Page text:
A study conducted by the Bharatiya Muslim Mahila Andolan (BMMA), an NGO working for reforms in Muslim personal law, has confirmed what the Muslim clergy in India had been unsuccessfully denying so far. After talking to a large number of women across 10 states, it concluded that 92.1 per cent Muslim women in India were against the discriminatory practice of triple talaq and wanted it banned.
The majority of the women surveyed were economically and socially disadvantaged, over half had been married before the age of 18 and had faced domestic violence. Summing up the conclusions of the first-ever study of how Muslim women feel about deprivation of their human rights, co-author Noorjehan Safia Niaz said, “An overwhelming number of women demands reforms in Muslim personal law. They want an elaborate codified law based on the Quranic justice framework to cover matters such as age of marriage, divorce procedures, polygamy, maintenance and custody of children.’’
The BMMA plans to take the issue up with the government, Law Commission and the National Commission for Women (NCW). The demand is not new. Since it was set up in 2007, the BMMA has been campaigning for a ban on triple talaq, calling it a travesty of divorce as envisaged in the Qur’an, where the word has to be pronounced on three separate occasions spread over three months and must be accompanied by efforts at reconciliation.
Unfortunately, every time a demand for reforms in Muslim personal law, particularly discrimination against women, is raised, it runs into the same stonewall. Muslim religious leaders say the rules governing women are sanctioned by scripture and, therefore, cannot be altered. Most political parties are also unwilling to step up in defence of Muslim women due to vote bank politics.
A committee on the status of women, set up by the UPA government in 2013, has recommended a ban on ‘oral, unilateral and triple talaq (divorce)’ that allows Muslim men to divorce their wives over phone, on social networking sites, and even over text messages.
The 14-member committee—the biggest yet to be set up to study the condition of women—submitted its report last week to the Ministry of Women and Child Development. The ministry is now expected to discuss the recommendations and decide whether or not to accept them.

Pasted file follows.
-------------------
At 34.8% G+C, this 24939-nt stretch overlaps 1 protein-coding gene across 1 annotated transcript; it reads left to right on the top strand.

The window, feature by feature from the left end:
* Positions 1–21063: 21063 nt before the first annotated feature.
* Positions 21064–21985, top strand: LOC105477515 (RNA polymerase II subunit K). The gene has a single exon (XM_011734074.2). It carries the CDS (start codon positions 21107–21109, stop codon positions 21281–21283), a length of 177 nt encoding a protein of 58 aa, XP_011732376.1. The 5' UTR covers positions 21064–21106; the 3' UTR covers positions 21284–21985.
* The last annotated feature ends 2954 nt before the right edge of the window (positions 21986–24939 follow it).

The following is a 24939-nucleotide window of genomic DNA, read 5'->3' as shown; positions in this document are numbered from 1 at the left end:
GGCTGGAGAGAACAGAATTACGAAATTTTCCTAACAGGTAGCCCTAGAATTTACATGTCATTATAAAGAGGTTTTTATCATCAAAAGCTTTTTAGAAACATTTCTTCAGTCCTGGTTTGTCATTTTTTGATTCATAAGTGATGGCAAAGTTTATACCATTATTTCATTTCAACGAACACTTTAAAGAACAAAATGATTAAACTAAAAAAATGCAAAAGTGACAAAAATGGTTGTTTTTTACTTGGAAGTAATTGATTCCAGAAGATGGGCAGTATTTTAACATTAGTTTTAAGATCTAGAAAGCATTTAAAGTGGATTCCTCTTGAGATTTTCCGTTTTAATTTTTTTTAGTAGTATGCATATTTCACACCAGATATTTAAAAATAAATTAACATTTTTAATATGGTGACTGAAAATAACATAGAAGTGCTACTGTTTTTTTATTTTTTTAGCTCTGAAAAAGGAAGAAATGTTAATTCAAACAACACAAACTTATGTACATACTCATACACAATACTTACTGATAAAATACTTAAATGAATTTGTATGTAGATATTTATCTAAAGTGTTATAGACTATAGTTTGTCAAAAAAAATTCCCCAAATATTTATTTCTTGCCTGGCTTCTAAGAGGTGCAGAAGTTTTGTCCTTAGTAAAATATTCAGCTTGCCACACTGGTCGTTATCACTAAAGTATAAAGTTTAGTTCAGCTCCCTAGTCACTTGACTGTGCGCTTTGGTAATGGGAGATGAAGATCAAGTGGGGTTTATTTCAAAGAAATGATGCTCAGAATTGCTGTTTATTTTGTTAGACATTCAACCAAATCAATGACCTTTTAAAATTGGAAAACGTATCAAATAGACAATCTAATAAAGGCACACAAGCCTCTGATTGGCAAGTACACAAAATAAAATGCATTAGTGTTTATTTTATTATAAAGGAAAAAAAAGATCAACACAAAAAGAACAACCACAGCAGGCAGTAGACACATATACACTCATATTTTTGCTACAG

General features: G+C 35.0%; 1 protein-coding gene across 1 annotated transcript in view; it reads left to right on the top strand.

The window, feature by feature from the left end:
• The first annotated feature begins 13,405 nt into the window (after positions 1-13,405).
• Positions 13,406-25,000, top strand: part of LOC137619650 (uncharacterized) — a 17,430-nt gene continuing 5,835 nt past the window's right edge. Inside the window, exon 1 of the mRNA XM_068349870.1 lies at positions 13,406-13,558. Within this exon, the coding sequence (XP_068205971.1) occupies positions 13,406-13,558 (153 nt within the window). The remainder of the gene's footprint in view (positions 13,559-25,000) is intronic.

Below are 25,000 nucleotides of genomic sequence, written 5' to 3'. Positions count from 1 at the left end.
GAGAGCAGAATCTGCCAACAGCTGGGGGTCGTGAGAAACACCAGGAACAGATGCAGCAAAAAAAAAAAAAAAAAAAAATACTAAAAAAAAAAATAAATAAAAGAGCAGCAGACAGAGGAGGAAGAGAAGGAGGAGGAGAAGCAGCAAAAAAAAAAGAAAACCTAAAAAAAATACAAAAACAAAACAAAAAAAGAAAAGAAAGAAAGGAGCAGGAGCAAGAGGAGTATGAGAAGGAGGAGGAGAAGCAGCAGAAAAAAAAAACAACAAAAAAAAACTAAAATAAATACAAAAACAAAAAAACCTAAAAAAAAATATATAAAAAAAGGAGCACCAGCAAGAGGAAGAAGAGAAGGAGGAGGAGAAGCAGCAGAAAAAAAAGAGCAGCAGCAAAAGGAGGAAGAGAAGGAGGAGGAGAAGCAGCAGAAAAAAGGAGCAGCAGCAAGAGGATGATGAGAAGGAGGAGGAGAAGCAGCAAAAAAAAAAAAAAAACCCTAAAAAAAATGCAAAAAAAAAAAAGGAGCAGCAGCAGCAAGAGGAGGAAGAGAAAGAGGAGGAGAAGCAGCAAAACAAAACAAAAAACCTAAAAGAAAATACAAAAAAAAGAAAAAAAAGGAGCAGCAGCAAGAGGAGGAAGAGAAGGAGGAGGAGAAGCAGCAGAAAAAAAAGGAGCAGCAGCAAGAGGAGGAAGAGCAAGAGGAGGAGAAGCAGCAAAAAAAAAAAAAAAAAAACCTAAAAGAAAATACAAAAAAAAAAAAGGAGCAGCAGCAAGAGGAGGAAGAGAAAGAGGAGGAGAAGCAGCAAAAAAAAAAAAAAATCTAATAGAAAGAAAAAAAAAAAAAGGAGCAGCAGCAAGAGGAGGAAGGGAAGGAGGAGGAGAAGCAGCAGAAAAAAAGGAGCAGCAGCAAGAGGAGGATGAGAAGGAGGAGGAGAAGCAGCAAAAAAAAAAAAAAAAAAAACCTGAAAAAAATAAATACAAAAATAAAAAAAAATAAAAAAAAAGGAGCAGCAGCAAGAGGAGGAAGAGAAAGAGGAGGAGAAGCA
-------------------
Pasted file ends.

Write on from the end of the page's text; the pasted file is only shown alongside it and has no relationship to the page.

Unfortunately, the law of divorce is one of the most misunderstood and debated tenets of Islam. The word talaq in Arabic literally means ‘I divorce you’. The Quran, in surah Talaq, clearly mandates the presence of two witnesses at the time of divorce. But then, the Sunni law also allows instant triple talaq, which is not allowed under the Shia law.
Despite the clarity of the Quran and Prophetic teachings on the issue, the concept of divorce has been completely misunderstood by the Indian clergy. According to the prevailing understanding of ‘shariah’ in India, talaq has been broadly categorised into talaq al sunnah and talaq al bid’ah. The first form refers to divorce pronounced in accordance with the Quranic procedure as explained by the Prophet, while the second alludes to a sinful innovation (bid’ah) supposedly introduced by the second Caliph, Umar. What is astonishing is that the Sunni jurists consider talaq al bid’ah a grave sin and yet legalise it. No theological explanation is offered as to how a sinful act can become legally valid.
The triple pronouncement of talaq in one sitting has been banned by law in many nations, including Pakistan, Saudi Arabia, Turkey, Tunisia, Algeria, Iraq, Iran, Indonesia and Bangladesh, and arbitration councils and judicial interventions were introduced to promote reconciliation. In India, however, the Muslim personal law still permits it.
The patriarchal influences in keeping this practice alive cannot be ignored and in this day and age of women’s lib, it’s about time such practices were dumped as they have been elsewhere. Even in Pakistan, which is an Islamic nation, unilateral triple talaq is not practiced. Then why should we retain it?
Javed is an independent journalist and media consultant